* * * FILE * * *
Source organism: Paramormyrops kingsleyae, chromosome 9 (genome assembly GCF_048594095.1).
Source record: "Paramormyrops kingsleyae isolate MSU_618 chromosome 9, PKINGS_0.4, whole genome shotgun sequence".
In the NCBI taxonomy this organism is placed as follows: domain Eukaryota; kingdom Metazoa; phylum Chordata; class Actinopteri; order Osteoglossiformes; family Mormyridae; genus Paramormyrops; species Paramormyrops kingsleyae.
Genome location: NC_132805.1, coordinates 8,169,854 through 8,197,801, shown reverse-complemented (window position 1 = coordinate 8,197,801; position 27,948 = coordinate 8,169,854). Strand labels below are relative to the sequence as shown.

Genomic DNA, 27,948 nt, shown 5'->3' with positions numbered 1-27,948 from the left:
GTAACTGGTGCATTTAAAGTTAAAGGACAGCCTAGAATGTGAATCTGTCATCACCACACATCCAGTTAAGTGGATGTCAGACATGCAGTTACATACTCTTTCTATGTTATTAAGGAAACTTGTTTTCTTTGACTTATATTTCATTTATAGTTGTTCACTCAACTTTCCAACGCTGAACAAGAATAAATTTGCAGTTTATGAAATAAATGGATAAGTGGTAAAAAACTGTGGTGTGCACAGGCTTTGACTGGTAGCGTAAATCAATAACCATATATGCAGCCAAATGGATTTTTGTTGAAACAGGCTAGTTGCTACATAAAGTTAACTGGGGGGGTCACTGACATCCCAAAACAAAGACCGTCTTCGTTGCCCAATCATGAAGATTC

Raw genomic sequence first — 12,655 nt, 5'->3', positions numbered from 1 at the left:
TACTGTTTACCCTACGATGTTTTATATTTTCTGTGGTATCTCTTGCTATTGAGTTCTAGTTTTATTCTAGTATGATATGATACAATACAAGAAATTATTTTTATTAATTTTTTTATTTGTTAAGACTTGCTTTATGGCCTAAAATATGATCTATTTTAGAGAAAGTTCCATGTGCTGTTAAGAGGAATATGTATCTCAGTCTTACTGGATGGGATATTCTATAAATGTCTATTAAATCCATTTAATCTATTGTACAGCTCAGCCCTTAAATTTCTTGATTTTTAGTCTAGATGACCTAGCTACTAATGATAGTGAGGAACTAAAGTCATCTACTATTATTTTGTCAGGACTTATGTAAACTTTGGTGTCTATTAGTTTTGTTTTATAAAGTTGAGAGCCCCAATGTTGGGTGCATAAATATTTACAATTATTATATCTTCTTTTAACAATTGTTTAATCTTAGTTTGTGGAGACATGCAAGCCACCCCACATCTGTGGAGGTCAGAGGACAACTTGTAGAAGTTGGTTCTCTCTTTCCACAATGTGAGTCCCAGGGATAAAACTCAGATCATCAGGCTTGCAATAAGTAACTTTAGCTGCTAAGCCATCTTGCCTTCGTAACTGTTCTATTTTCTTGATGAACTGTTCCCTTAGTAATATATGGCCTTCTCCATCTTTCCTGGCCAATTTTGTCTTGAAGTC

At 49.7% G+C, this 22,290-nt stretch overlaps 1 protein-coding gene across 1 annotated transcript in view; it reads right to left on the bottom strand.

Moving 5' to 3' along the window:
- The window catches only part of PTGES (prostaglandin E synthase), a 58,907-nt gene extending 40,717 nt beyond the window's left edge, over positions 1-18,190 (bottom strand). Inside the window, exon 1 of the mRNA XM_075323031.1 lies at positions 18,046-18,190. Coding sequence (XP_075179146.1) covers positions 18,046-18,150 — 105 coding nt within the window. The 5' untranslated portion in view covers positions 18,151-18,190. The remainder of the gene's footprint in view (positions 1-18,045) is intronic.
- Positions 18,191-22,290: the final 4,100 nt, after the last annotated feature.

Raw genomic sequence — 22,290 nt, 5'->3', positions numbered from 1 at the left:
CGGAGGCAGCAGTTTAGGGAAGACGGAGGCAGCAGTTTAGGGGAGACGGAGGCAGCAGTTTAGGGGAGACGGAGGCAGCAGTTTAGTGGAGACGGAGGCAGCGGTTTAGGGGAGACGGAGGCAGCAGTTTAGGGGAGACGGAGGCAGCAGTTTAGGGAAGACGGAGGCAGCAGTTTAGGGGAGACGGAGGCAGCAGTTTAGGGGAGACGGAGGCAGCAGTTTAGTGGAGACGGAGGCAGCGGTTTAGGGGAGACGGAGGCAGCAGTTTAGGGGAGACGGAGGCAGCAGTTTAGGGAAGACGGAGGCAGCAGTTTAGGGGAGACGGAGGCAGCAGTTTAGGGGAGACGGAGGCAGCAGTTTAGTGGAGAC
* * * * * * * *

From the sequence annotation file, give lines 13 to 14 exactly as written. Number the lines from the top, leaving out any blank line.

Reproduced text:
Raw genomic sequence — 22,290 nt, 5'->3', positions numbered from 1 at the left:
CGGAGGCAGCAGTTTAGGGAAGACGGAGGCAGCAGTTTAGGGGAGACGGAGGCAGCAGTTTAGGGGAGACGGAGGCAGCAGTTTAGTGGAGACGGAGGCAGCGGTTTAGGGGAGACGGAGGCAGCAGTTTAGGGGAGACGGAGGCAGCAGTTTAGGGAAGACGGAGGCAGCAGTTTAGGGGAGACGGAGGCAGCAGTTTAGGGGAGACGGAGGCAGCAGTTTAGTGGAGACGGAGGCAGCGGTTTAGGGGAGACGGAGGCAGCAGTTTAGGGGAGACGGAGGCAGCAGTTTAGGGAAGACGGAGGCAGCAGTTTAGGGGAGACGGAGGCAGCAGTTTAGGGGAGACGGAGGCAGCAGTTTAGTGGAGAC